We’ve already already talked about introducing characters but what about multiple ones in the same scene. It can be tricky to introduce multiple characters in a screenplay, even for seasoned scriptwriters.
A group introduction is the first opportunity to hook your reader in your screenplay. It can make or break a reader’s first impression of the characters, and potentially the entire screenplay. If executed poorly, it can be disorienting for the reader.
How do you introduce multiple characters in a screenplay at once? You introduce multiple characters in a screenplay by giving them all one characteristic in their actions, words or decisons that stands out from everyone else in the scene.
In Reservoir Dogs Quentin Tarentino gave each character a different way of speaking, decision to made, and attitude about mundane topics to tell the reader what each character was like.
Read the full script here.
Now this is only one way to do it.
There are many ways to introduce multiple characters in the same scene. Keep reading for the other ways.
Introduce Many Characters by a Fixed set of Characteristics
Where character descriptions are lacking, scriptwriters can highlight their characters’ unique personalities through their actions and dialogue.
This can be done by assigning flaws or physical appearances, to the members of the ensemble. These characteristics are then translated into the characters’ first actions and dialogue in the screenplay. The way these characteristics are reflected in the characters differentiates them from each other.
From Predator, written by Jim Thomas and John Thomas
The chopper scene from Predator introduces five members of a rescue team: Blain, Mac, Ramirez, Hawkins and Billy. The manner in which they handled their weapons illustrated the character’s entrance. Together, they formed a cohesive personality for each member of the team.
For instance, Billy’s cool deposition, combined with his repeated action of replacing the firing mechanism of his weapon, suggests that he is calm in the face of calamity.
This is in contrast to Blain’s ultra-tough exterior and his sharp display of his weapon just to slice through a plug of tobacco. He embodies brute strength.
Show, don’t tell. Character introductions can be further enhanced by dialogue. Through the use of slurs and insults when tobacco is rejected, Blain’s over-the-top masculinity is apparent.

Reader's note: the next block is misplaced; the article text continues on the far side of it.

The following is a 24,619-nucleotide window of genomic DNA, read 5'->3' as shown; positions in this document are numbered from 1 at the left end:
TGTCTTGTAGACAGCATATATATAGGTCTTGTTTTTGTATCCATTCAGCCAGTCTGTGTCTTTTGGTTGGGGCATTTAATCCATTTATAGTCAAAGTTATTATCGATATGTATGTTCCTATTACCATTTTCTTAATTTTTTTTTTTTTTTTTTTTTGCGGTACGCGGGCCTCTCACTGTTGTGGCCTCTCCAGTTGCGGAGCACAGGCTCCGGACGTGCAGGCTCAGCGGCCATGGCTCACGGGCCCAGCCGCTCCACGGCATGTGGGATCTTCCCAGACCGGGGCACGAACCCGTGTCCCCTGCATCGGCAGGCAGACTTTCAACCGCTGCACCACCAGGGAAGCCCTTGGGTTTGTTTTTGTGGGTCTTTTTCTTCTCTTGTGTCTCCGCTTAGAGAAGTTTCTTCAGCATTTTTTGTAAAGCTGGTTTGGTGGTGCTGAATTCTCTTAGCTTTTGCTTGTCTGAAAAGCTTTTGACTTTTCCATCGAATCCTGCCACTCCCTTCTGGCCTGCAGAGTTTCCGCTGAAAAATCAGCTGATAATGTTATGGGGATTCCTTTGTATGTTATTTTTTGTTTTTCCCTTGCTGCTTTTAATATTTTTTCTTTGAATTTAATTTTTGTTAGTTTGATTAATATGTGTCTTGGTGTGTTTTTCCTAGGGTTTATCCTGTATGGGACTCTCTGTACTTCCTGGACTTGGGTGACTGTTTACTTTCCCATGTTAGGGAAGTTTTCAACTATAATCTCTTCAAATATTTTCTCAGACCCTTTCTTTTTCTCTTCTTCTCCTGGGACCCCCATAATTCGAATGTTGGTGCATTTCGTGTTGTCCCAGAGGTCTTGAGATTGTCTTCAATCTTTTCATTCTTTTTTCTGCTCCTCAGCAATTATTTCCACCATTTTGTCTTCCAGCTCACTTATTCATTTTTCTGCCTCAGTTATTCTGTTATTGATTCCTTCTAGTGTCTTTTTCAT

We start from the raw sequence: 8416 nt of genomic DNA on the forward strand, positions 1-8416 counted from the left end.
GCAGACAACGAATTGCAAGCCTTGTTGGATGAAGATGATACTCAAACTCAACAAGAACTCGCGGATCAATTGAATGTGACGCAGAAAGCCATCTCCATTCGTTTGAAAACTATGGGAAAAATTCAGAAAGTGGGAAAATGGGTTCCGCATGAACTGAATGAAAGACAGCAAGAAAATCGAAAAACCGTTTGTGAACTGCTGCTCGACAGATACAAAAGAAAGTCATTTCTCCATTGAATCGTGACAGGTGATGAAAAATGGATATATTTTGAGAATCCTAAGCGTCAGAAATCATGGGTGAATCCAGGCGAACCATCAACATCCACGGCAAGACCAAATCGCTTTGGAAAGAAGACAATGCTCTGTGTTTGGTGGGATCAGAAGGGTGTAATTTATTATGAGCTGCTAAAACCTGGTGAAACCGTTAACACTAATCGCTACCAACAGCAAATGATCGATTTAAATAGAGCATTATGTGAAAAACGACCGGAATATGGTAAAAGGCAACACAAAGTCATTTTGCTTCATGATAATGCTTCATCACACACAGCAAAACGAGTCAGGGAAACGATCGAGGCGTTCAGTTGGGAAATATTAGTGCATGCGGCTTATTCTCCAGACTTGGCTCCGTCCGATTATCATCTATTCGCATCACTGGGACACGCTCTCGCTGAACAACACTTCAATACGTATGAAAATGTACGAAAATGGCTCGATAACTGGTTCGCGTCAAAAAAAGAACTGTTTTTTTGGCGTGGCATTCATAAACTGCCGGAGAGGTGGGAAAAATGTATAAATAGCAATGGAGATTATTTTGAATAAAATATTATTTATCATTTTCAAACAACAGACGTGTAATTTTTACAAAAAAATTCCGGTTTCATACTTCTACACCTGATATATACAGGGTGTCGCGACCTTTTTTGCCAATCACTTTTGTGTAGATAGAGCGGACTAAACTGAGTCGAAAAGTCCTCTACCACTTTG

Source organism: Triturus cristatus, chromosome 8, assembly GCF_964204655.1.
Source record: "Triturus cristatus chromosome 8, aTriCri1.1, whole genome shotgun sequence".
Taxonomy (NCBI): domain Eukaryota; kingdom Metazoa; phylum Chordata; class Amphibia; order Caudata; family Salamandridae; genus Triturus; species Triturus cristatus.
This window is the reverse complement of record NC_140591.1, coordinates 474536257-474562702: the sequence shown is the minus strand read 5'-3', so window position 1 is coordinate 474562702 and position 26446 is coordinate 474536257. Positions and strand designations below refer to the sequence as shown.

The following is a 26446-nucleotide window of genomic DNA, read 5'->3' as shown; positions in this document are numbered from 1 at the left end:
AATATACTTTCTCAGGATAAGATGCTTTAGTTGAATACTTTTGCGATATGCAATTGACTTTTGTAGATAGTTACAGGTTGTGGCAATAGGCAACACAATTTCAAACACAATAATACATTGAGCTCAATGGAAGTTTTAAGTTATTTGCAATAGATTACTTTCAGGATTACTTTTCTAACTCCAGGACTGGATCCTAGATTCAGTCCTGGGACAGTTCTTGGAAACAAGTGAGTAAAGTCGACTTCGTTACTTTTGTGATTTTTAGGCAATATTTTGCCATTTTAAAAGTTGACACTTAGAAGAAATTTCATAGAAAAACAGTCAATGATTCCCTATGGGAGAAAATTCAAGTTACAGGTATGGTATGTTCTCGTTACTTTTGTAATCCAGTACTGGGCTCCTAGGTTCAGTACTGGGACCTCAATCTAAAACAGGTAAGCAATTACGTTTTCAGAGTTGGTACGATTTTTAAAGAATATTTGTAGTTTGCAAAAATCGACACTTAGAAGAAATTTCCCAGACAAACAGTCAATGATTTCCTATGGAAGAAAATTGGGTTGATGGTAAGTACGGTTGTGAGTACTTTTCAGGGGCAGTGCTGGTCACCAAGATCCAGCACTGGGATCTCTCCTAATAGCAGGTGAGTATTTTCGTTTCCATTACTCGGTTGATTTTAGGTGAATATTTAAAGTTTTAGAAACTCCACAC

Introduce Multiple Characters by using a Character Outside of the Ensemble
A common technique used to introduce many characters at the same time is to show them through the lens of an outsider to the ensemble.
This character acts as a conduit between the reader and the ensemble, allowing the writer to convey the traits of each member of the ensemble. Whether the outsider is familiar with the ensemble or meeting them for the first time determines the depth of the character description.
From Mean Girls, written by Tina Fey
In this scene, Cady (and the reader by proxy) is introduced to the two supporting members of the Plastics: Gretchen and Karen. She sees them for the first time on a football field and her first impression of them is coloured by the dialogue of Janis and Damien.
Pick the Right Scene to Introduce Many Characters
Setting is another key element in multiple character introductions.
In fact, the situation in which any character introduction takes place gives the reader extra information on the character. When introducing multiple characters in a screenplay, the way the characters react to a situation can highlight their similarities and differences.
Going back to Reservoir Dogs The conversations seem like a flow of friendly breakfast banter, but individual character’s personalities are revealed through different situations. One such situation revolved around tipping the waitress.
Joe imposes himself as the obvious leader of the group by paying. Mr. White refuses to pay, which speaks to a stingy, calculative nature.’
After much back and forth, Mr Orange rats Mr White out to Joe, hinting at signs of being a tell-tale. These traits are all carried forward and developed later in the movie, setting the foundation for each of the character’s fate.
This example shows that it is not necessary to stage a scene to introduce multiple characters in a screenplay. Natural reactions to a normal situation can also be telling of your character’s personality.
Introduce Multiple Charters with Different Sounding Names
The number one rule of writing screenplays is to keep it simple, from formatting to stage directions. This applies to multiple character introductions as well.
With so many names jammed into a single scene, readers and viewers can get character names mixed up. Pick names that sound phonetically different and are easy to pronounce to streamline the introduction process and make the dialogue less confusing.
It is also important to pay attention to the dynamic between the characters when picking names.
For example, siblings should have a similar name style. For example, a character with a classic name like Monica should have a sibling with another classic name, like Ross. The F.R.I.E.N.D.S siblings also had names that were popular in the 90’s, making it suitable for the time period.
Combine these ways in the first scenes to make your characters stand out as much as possible:
Engineering a scene to introduce many characters at the same time can definitely get messy. With a spark of inspiration and right techniques, a successful multiple character introduction will resonate through your script and anchor your whole screenplay.
Now its time to hear from you:
Did I miss anything?
What way are you planning to introduce your characters?
Whatever your answer is lets hear it in the comments below.